Up to the bell and I’m holding a decent top 5 place as the pace really hots up. 
The last long straight and I’m still 5th wheel. Last turn, lead rider skids on a cover plate too. I go up the inside slightly baulked and then pile on my sprint, but at least 3 go by, and I wind up 8th.

-Bevan B


Tour Of America’s Dairyland: Bayview
Jun 26th 2015
Masters 35+ 

My first ever Tour Of America’s Dairyland race finds me in hipster central Milwaukee, the Bayview neighborhood south of the center.
They have not quite reached peak beard or plaid shirt here, but every bike not on the course is a fixie, and its a mix of offbeat storefronts, bars&cafes around a central point where TOAD has plopped down its impressive start finish line paraphernalia. Flat white and IPA is not in short supply.

Its a pretty urban setting for a race and the course is a fairly flat 0.8 miles, but with 7 turns in that distance, yes count em 7, and a surface that’s cratered concrete.
The reccie lap is very important, check your lines, find the worst holes, the edges and pinch points. The organizers have done a nice job highlighting the hazards, using a LOT of pink paint. People are already hovering around the staging area 10 minutes to go. The announcer admonishes to keep moving, no staging yet. I start another lap only to hear, ‘oh what the hell start staging’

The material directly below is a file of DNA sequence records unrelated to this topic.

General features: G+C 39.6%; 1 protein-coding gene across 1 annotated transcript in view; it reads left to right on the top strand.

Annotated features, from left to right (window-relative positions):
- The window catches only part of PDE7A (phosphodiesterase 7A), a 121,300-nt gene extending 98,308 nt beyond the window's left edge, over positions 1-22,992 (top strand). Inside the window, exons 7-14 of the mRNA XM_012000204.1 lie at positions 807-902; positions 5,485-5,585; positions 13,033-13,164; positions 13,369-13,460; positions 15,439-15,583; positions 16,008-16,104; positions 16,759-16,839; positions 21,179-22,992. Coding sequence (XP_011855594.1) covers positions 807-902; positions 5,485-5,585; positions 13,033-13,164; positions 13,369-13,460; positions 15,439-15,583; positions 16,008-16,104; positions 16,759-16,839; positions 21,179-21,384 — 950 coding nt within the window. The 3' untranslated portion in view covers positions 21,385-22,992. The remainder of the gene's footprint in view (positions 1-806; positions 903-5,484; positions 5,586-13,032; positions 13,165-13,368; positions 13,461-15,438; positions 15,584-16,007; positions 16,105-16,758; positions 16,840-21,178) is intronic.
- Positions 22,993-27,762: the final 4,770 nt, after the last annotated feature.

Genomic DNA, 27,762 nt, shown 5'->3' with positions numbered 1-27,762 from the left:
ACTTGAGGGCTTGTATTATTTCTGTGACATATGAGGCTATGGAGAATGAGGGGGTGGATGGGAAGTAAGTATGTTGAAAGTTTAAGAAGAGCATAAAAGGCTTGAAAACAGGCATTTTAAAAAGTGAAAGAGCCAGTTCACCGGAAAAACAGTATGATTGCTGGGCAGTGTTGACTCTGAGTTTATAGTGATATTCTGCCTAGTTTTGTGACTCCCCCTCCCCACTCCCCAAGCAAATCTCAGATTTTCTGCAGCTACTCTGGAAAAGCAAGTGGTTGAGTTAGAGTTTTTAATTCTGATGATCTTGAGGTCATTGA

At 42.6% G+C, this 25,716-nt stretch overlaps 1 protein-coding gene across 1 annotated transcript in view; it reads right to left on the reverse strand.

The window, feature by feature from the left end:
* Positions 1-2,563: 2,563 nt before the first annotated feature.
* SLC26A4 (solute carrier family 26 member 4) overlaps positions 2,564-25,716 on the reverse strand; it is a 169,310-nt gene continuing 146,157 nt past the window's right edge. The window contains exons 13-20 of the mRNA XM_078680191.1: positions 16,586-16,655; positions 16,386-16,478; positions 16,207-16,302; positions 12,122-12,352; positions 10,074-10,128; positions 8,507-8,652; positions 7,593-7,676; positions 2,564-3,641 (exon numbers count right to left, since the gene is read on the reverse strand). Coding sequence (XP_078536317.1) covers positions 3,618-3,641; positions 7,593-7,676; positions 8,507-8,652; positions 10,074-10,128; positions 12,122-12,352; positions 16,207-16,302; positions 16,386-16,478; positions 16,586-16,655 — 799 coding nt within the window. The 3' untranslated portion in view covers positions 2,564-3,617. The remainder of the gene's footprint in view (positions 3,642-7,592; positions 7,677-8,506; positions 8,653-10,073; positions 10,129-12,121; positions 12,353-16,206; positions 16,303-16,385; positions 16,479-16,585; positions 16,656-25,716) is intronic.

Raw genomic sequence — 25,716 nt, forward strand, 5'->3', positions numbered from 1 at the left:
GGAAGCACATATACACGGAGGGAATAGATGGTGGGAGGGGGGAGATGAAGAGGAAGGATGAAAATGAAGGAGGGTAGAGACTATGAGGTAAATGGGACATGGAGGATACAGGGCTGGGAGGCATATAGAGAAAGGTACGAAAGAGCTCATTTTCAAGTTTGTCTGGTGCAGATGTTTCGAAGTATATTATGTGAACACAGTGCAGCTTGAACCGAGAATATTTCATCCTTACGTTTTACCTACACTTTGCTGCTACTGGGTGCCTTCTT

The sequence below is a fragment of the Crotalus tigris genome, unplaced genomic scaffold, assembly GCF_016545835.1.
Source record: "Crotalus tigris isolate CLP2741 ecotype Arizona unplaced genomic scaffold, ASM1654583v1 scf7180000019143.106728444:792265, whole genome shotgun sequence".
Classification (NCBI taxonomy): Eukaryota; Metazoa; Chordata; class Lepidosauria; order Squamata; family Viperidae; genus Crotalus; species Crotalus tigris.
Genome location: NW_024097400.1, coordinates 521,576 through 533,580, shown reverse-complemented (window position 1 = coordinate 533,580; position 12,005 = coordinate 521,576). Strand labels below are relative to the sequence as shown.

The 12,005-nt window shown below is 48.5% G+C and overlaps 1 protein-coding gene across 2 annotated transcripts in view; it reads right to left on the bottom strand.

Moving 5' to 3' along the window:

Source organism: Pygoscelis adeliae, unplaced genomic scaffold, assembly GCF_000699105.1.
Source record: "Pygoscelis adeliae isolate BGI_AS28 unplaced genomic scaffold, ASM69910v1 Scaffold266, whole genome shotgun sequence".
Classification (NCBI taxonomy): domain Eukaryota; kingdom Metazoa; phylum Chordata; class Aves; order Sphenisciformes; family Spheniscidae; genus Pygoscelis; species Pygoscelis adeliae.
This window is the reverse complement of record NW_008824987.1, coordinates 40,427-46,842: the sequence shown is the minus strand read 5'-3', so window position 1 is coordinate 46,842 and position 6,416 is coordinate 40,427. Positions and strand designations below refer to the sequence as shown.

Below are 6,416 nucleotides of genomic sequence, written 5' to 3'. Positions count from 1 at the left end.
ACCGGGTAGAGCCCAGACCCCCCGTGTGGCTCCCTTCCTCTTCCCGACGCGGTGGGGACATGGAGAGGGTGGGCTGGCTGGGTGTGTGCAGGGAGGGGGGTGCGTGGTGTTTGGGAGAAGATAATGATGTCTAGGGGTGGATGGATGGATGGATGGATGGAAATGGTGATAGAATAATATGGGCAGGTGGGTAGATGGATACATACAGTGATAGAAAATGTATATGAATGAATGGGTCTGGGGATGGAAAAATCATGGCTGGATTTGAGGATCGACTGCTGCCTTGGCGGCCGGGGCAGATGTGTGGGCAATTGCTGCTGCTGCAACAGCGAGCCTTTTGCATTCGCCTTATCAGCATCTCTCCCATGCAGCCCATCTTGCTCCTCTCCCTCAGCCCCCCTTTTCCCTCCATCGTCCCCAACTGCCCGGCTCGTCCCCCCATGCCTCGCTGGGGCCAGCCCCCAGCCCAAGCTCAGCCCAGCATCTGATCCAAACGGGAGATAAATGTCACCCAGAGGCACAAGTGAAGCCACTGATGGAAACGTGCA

I whip around the course at near race pace and I’m delighted to find I’m at the back of a 70 odd field.

There’s then of course a long wait for the official start time and finally its off, fast. Really fast. At the back its a huge concertina effect, as the group lunges up a short straight, brakes to take the next turn 3 wide, repeat. repeat. repeat.
Its so fast I’m out of the saddle out of each turn, accelerating as fast as my lardy body can go - then try to take a place or two before the heavy braking and turning. Its exhausting and my lower back is killing, but it’s the only way to work up the field. Breeze up to speed in the saddle and two or three will go past you. Its a full on organ grinding and it’s knackering.